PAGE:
Similarly, at the end, Bunyan’s final words to the emergent nation were somewhat lost, as the party-goers began clearing up the debris of the celebration. Perhaps Steel was making a subtle point: Bunyan says, ‘America is what you do/ America is I and you, /America is what you choose to make it’, but these Americans did not listen and failed to recognise their responsibilities, individual and collective. In the closing moments, Steel attempted to add some political depth to the production. If the action had already suggested that the American Dream was flawed at the start, then the future certainly did not look good for these loggers, judging by the contents of the wicker basket left by Bunyan for the loggers, like a prophesy to be resignedly accepted or actively resisted. Bent intently, and to the incredulity of the onlookers, Inkslinger withdrew first a pistol, then a lurid Guantanamo jumpsuit, followed by an overly large Bible (presaging the influence of the Christian Right?), a shabby copy of Playboy, some fast food wrappers, a lap-top, a periwig and noose. This chain of emblems of the institutions of state and finance spoke powerfully. The final image of black soprano Abigail Kelly, draped with a crumpled Stars and Stripes, was a poignant one.
English Touring Opera’s productions of King Priam, Paul Bunyan and The
Magic Flute continue at the Linbury Studio Theatre until 22nd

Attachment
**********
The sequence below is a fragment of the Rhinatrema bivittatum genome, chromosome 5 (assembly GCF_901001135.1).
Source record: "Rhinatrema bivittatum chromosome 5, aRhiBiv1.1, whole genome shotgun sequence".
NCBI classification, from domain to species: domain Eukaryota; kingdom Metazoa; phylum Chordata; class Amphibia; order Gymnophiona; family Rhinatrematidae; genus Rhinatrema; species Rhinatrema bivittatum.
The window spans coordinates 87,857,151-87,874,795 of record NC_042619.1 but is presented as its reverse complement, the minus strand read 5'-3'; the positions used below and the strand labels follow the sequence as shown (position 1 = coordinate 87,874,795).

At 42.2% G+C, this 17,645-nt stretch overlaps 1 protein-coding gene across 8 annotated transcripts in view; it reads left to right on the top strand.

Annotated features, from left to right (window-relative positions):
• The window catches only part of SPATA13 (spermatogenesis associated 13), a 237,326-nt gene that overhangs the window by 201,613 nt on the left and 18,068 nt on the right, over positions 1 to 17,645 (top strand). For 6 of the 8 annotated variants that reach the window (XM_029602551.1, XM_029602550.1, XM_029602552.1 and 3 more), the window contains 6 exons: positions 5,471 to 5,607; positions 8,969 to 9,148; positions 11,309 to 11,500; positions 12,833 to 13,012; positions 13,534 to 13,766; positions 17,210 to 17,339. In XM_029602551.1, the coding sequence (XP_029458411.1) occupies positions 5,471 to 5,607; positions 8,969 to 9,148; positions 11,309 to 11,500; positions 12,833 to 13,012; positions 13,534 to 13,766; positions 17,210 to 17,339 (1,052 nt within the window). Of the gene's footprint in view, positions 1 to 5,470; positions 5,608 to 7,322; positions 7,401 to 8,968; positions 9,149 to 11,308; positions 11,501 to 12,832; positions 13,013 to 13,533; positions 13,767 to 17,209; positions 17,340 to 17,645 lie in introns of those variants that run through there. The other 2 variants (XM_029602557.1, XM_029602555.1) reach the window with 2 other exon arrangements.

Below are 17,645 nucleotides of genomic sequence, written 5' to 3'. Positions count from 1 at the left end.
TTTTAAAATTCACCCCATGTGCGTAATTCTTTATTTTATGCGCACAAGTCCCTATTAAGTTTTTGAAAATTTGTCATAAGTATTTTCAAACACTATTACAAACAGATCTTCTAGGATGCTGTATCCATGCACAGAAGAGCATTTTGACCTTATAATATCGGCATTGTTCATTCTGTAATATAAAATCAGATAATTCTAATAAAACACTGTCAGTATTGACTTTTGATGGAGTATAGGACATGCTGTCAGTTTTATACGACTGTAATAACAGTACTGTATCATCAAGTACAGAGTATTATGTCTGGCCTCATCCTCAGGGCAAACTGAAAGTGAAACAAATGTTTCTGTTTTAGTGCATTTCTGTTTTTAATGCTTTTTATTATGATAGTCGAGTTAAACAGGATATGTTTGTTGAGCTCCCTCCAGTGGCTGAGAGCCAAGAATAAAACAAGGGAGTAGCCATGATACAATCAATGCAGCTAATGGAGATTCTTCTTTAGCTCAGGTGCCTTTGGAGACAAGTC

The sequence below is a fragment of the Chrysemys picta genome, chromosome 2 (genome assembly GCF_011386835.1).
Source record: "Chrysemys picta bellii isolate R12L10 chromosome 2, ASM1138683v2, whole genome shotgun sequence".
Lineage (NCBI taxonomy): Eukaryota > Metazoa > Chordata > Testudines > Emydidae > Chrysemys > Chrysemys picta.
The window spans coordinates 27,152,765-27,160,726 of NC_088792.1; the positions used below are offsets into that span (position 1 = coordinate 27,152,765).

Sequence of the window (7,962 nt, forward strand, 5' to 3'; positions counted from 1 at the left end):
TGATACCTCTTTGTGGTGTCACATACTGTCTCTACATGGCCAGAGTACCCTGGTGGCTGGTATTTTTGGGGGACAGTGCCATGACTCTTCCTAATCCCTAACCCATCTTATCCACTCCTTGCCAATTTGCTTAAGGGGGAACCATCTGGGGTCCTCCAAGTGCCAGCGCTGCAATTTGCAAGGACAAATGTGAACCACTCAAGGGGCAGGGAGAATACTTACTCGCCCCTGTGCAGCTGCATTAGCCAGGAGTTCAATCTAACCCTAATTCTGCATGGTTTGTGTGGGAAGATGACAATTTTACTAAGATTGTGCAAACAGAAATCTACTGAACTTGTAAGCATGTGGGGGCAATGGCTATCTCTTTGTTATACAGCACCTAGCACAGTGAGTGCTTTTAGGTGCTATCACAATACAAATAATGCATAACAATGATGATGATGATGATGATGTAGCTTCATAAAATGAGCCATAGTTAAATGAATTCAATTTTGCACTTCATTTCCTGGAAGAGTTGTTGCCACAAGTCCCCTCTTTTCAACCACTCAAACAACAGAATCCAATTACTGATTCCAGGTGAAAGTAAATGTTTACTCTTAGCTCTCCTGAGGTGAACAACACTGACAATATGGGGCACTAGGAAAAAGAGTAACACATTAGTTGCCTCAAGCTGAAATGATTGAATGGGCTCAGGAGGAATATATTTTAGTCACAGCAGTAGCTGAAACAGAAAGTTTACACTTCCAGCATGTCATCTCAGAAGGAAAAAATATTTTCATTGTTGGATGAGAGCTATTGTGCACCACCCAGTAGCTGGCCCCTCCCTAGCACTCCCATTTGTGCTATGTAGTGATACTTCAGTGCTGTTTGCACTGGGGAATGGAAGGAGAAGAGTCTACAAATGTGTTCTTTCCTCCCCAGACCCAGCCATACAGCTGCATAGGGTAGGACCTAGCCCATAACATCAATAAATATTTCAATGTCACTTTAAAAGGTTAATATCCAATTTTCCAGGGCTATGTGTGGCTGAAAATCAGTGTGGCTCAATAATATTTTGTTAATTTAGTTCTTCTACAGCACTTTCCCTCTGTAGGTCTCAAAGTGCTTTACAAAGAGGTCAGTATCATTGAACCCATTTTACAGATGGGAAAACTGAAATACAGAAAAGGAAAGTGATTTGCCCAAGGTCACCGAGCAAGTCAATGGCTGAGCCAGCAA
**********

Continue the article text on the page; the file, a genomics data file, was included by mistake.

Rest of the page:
February and then tour until 31st May. See www.englishtouringopera.org.uk
for further details.
Cast and production information:
Paul Bunyan, Damian Lewis; Jonny Inkslinger, Mark Wilde; Hel Helson,
Wyn Pencarreg; Tiny, Caryl Hughes; Hot Biscuit Slim, Ashley Catling; Sam
Sharkey/Andy Anderson, Stuart Haycock; Ben Benny, Piotr Lempa; Fido, Abigail
Kelly; Moppet, Amy J Payne; Poppet/Moon, Emma Watkinson; Western Union Boy,
Matt R J Ward; John Shears/Blues Singer, Adam Tunnicliffe; Cross
Crosshaulson/Farmer Matthew Sprange; Blues Singer/Crony, Johnny Herford; Blues
Singer/Crony, Henry Manning; Jen Jenson/Crony, Maciek O’Shea; Pete Peterson,
Simon Gfeller; Goose/Wind, Hannah Sawle; Goose, Lorna Bridge; Goose/Heron,
Annabel Mountford; Blues Singer/Squirrel, Helen Johnson; Beetle, Susan Moore;
Young Tree/Boy, Emily-Jane Thomas; Conductor, Philip Sunderland; Director, Liam
Steel; Designer, Anna Fleischle; Lighting Designer, Guy Hoare; Assistant
Director, Dafydd Hall Williams. Linbury Studio Theatre, Royal Opera House,
Covent Garden, London, Wednesday 19th February 2014.
image_description=Ashley Catling (Hot Biscuit Slim) and Caryl Hughes (Tiny). [Photo by Richard Hubert Smith courtesy English Touring Opera]
product_title=Benjamin Britten: Paul Bunyan
product_by=A review by Claire Seymour
product_id=Above: Ashley Catling (Hot Biscuit Slim) and Caryl Hughes (Tiny).
Photos © Richard Hubert Smith courtesy English Touring Opera